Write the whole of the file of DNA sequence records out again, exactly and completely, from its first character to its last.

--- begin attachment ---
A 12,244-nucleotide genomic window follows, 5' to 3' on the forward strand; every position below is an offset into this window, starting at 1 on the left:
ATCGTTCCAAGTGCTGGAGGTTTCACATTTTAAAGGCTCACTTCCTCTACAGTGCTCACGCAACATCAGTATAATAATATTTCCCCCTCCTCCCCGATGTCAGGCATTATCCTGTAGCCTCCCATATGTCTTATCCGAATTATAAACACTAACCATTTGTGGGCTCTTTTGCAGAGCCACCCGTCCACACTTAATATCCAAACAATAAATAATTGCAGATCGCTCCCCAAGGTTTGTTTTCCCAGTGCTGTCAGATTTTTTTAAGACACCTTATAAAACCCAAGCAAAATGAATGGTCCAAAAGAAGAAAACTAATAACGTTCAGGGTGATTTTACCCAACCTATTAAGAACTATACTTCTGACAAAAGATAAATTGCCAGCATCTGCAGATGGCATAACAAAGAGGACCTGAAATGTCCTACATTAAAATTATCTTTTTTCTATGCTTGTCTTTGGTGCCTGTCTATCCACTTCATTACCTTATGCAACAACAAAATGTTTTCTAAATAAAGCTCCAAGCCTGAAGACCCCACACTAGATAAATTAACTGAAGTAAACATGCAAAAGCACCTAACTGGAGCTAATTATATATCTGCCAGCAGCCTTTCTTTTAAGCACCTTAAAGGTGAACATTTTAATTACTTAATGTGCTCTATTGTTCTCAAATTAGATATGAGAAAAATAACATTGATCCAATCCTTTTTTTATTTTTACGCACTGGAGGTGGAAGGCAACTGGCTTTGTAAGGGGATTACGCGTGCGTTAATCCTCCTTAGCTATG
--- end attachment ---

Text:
A 12,244-nucleotide genomic window follows, 5' to 3' on the forward strand; every position below is an offset into this window, starting at 1 on the left:
ATCGTTCCAAGTGCTGGAGGTTTCACATTTTAAAGGCTCACTTCCTCTACAGTGCTCACGCAACATCAGTATAATAATATTTCCCCCTCCTCCCCGATGTCAGGCATTATCCTGTAGCCTCCCATATGTCTTATCCGAATTATAAACACTAACCATTTGTGGGCTCTTTTGCAGAGCCACCCGTCCACACTTAATATCCAAACAATAAATAATTGCAGATCGCTCCCCAAGGTTTGTTTTCCCAGTGCTGTCAGATTTTTTTAAGACACCTTATAAAACCCAAGCAAAATGAATGGTCCAAAAGAAGAAAACTAATAACGTTCAGGGTGATTTTACCCAACCTATTAAGAACTATACTTCTGACAAAAGATAAATTGCCAGCATCTGCAGATGGCATAACAAAGAGGACCTGAAATGTCCTACATTAAAATTATCTTTTTTCTATGCTTGTCTTTGGTGCCTGTCTATCCACTTCATTACCTTATGCAACAACAAAATGTTTTCTAAATAAAGCTCCAAGCCTGAAGACCCCACACTAGATAAATTAACTGAAGTAAACATGCAAAAGCACCTAACTGGAGCTAATTATATATCTGCCAGCAGCCTTTCTTTTAAGCACCTTAAAGGTGAACATTTTAATTACTTAATGTGCTCTATTGTTCTCAAATTAGATATGAGAAAAATAACATTGATCCAATCCTTTTTTTATTTTTACGCACTGGAGGTGGAAGGCAACTGGCTTTGTAAGGGGATTACGCGTGCGTTAATCCTCCTTAGCTATG